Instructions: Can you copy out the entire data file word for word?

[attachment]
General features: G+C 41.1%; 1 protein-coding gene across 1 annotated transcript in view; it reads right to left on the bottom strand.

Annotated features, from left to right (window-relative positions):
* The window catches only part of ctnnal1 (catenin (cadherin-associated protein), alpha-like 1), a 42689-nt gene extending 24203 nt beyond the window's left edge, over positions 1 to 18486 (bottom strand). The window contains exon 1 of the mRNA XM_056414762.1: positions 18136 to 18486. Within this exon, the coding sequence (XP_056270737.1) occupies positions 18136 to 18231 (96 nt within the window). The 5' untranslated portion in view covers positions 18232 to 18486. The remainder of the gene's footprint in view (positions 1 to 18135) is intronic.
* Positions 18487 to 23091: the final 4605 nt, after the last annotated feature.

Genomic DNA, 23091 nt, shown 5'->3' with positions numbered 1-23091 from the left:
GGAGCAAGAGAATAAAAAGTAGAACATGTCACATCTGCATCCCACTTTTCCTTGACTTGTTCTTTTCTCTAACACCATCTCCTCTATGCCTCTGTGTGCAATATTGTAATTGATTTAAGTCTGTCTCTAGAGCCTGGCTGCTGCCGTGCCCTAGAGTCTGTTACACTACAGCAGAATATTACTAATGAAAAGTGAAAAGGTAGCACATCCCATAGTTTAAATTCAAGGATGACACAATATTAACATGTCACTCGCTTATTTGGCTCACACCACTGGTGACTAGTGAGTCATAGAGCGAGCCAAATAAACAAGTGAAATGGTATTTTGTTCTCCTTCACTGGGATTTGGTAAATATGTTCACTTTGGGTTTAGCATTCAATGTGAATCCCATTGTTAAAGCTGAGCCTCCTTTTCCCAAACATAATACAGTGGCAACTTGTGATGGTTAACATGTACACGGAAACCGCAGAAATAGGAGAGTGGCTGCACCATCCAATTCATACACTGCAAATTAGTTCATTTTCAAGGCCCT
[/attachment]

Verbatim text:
General features: G+C 41.1%; 1 protein-coding gene across 1 annotated transcript in view; it reads right to left on the bottom strand.

Annotated features, from left to right (window-relative positions):
* The window catches only part of ctnnal1 (catenin (cadherin-associated protein), alpha-like 1), a 42689-nt gene extending 24203 nt beyond the window's left edge, over positions 1 to 18486 (bottom strand). The window contains exon 1 of the mRNA XM_056414762.1: positions 18136 to 18486. Within this exon, the coding sequence (XP_056270737.1) occupies positions 18136 to 18231 (96 nt within the window). The 5' untranslated portion in view covers positions 18232 to 18486. The remainder of the gene's footprint in view (positions 1 to 18135) is intronic.
* Positions 18487 to 23091: the final 4605 nt, after the last annotated feature.

Genomic DNA, 23091 nt, shown 5'->3' with positions numbered 1-23091 from the left:
GGAGCAAGAGAATAAAAAGTAGAACATGTCACATCTGCATCCCACTTTTCCTTGACTTGTTCTTTTCTCTAACACCATCTCCTCTATGCCTCTGTGTGCAATATTGTAATTGATTTAAGTCTGTCTCTAGAGCCTGGCTGCTGCCGTGCCCTAGAGTCTGTTACACTACAGCAGAATATTACTAATGAAAAGTGAAAAGGTAGCACATCCCATAGTTTAAATTCAAGGATGACACAATATTAACATGTCACTCGCTTATTTGGCTCACACCACTGGTGACTAGTGAGTCATAGAGCGAGCCAAATAAACAAGTGAAATGGTATTTTGTTCTCCTTCACTGGGATTTGGTAAATATGTTCACTTTGGGTTTAGCATTCAATGTGAATCCCATTGTTAAAGCTGAGCCTCCTTTTCCCAAACATAATACAGTGGCAACTTGTGATGGTTAACATGTACACGGAAACCGCAGAAATAGGAGAGTGGCTGCACCATCCAATTCATACACTGCAAATTAGTTCATTTTCAAGGCCCT